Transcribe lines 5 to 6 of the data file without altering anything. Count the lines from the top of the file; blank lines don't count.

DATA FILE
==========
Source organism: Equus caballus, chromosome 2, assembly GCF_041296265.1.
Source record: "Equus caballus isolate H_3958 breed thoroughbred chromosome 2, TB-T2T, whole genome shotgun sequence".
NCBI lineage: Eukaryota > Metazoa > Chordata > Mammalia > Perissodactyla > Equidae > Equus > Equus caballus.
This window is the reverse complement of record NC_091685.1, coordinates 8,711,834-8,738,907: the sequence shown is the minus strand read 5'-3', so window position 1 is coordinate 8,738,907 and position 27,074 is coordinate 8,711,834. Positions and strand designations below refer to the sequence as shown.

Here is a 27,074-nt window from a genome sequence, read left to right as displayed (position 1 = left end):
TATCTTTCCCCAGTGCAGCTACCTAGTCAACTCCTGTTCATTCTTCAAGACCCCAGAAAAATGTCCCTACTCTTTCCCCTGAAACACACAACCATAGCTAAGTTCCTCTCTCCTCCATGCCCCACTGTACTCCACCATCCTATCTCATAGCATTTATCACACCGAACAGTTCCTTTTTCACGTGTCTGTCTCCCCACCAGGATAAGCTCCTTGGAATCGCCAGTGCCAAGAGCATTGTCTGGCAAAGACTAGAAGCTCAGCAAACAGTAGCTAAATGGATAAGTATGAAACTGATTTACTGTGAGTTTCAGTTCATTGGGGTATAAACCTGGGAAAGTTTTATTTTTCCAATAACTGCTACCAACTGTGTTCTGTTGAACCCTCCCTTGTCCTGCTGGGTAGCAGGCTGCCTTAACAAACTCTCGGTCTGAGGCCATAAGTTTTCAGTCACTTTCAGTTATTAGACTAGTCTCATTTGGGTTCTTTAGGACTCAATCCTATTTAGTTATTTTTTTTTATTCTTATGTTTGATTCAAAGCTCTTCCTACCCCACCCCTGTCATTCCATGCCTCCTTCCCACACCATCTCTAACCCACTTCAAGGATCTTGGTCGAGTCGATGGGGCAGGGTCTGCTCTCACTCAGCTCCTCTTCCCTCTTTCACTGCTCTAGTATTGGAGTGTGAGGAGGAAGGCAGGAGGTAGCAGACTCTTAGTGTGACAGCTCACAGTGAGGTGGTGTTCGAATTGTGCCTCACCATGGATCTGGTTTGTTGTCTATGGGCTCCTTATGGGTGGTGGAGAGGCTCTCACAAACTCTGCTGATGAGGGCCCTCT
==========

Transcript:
Here is a 27,074-nt window from a genome sequence, read left to right as displayed (position 1 = left end):
TATCTTTCCCCAGTGCAGCTACCTAGTCAACTCCTGTTCATTCTTCAAGACCCCAGAAAAATGTCCCTACTCTTTCCCCTGAAACACACAACCATAGCTAAGTTCCTCTCTCCTCCATGCCCCACTGTACTCCACCATCCTATCTCATAGCATTTATCACACCGAACAGTTCCTTTTTCACGTGTCTGTCTCCCCACCAGGATAAGCTCCTTGGAATCGCCAGTGCCAAGAGCATTGTCTGGCAAAGACTAGAAGCTCAGCAAACAGTAGCTAAATGGATAAGTATGAAACTGATTTACTGTGAGTTTCAGTTCATTGGGGTATAAACCTGGGAAAGTTTTATTTTTCCAATAACTGCTACCAACTGTGTTCTGTTGAACCCTCCCTTGTCCTGCTGGGTAGCAGGCTGCCTTAACAAACTCTCGGTCTGAGGCCATAAGTTTTCAGTCACTTTCAGTTATTAGACTAGTCTCATTTGGGTTCTTTAGGACTCAATCCTATTTAGTTATTTTTTTTTATTCTTATGTTTGATTCAAAGCTCTTCCTACCCCACCCCTGTCATTCCATGCCTCCTTCCCACACCATCTCTAACCCACTTCAAGGATCTTGGTCGAGTCGATGGGGCAGGGTCTGCTCTCACTCAGCTCCTCTTCCCTCTTTCACTGCTCTAGTATTGGAGTGTGAGGAGGAAGGCAGGAGGTAGCAGACTCTTAGTGTGACAGCTCACAGTGAGGTGGTGTTCGAATTGTGCCTCACCATGGATCTGGTTTGTTGTCTATGGGCTCCTTATGGGTGGTGGAGAGGCTCTCACAAACTCTGCTGATGAGGGCCCTCT